Which means that when we got home with his equipment, I mentioned that maybe the pads and helmet should stay in the garage because they were so big (and really, I didn’t want to look at them). Two hours later I found the helmet and pads laid out on the couch where everyone could see. I sighed resignation and chuckled over his excitement. Clearly I was losing this battle.

The first week of practices went smoothly enough. His team won their first game handily and Jackson was on the field for every play but one. His dad and I remarked about how amazing it was considering it was his first football game ever. Even my dad drove down to watch the game. I was feeling more confident about this decision. I told Jackson I was proud of him. It wasn’t a lie.

Next practice Jackson had a cold and he didn’t want to go. He started whining until I firmly reminded him skipping practice was simply not an option because he was now a member of a team. (Remember, wrestling is an individual sport. The consequences of skipping practice are much different.) He pulled himself together when he realized mom had no sympathy and he returned from practice in good spirits. Things were going well and I mentally patted myself on the back for also being a team player.

Honestly though, I must confess that I was secretly pleased he didn’t want to go and when Wednesday wound up being a tough practice as well, I found myself hoping he would decide football was not his game and he would get it out of his system early. Despite these reservations, I enjoyed watching Jackson play football.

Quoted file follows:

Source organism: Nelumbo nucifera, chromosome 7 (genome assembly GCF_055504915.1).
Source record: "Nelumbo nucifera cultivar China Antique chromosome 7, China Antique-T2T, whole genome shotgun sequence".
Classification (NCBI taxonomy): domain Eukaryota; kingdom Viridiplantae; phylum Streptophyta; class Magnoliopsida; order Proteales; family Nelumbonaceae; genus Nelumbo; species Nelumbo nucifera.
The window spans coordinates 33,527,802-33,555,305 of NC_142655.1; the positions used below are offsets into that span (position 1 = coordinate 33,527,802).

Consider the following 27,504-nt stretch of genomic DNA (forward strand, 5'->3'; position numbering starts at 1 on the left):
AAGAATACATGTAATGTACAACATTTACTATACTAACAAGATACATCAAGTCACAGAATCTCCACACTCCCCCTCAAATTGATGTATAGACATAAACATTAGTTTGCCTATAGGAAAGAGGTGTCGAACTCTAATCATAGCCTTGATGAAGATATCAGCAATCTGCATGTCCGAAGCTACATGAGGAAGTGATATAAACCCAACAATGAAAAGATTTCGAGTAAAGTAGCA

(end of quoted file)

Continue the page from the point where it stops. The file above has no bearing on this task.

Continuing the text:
The games were fun. Seeing him decked out was kinda cool. The boys weren’t hitting each other that hard and even if they eventually did, my son is a pretty big kid. He would be hard to take down.

Then we had the second game of the season and all my confidence went up in a puff of smoke when Jackson’s teammate went down hard. After ten minutes of laying on the field, the EMT was called. I worried about the boy’s neck. His brain. I worried about Jackson because this was his friend on the field. Fortunately a mother behind me was an EMT as well. She was called down to the field to check the boy before they called 911, and when she came back to the stands, she said she was pretty sure it was his collarbone. Not his back. Not his brain. I never imagined being relieved a boy had broken his collarbone. I guess that’s how football goes.

Jackson was shaken. He cried on the way home. All I could say was football is a rough game. There was so much more I wanted to say. So much more I wanted to do (like call the coach and let him know my son was done). But I held my tongue. He needed to know I believed he would be okay even if I wasn’t so sure.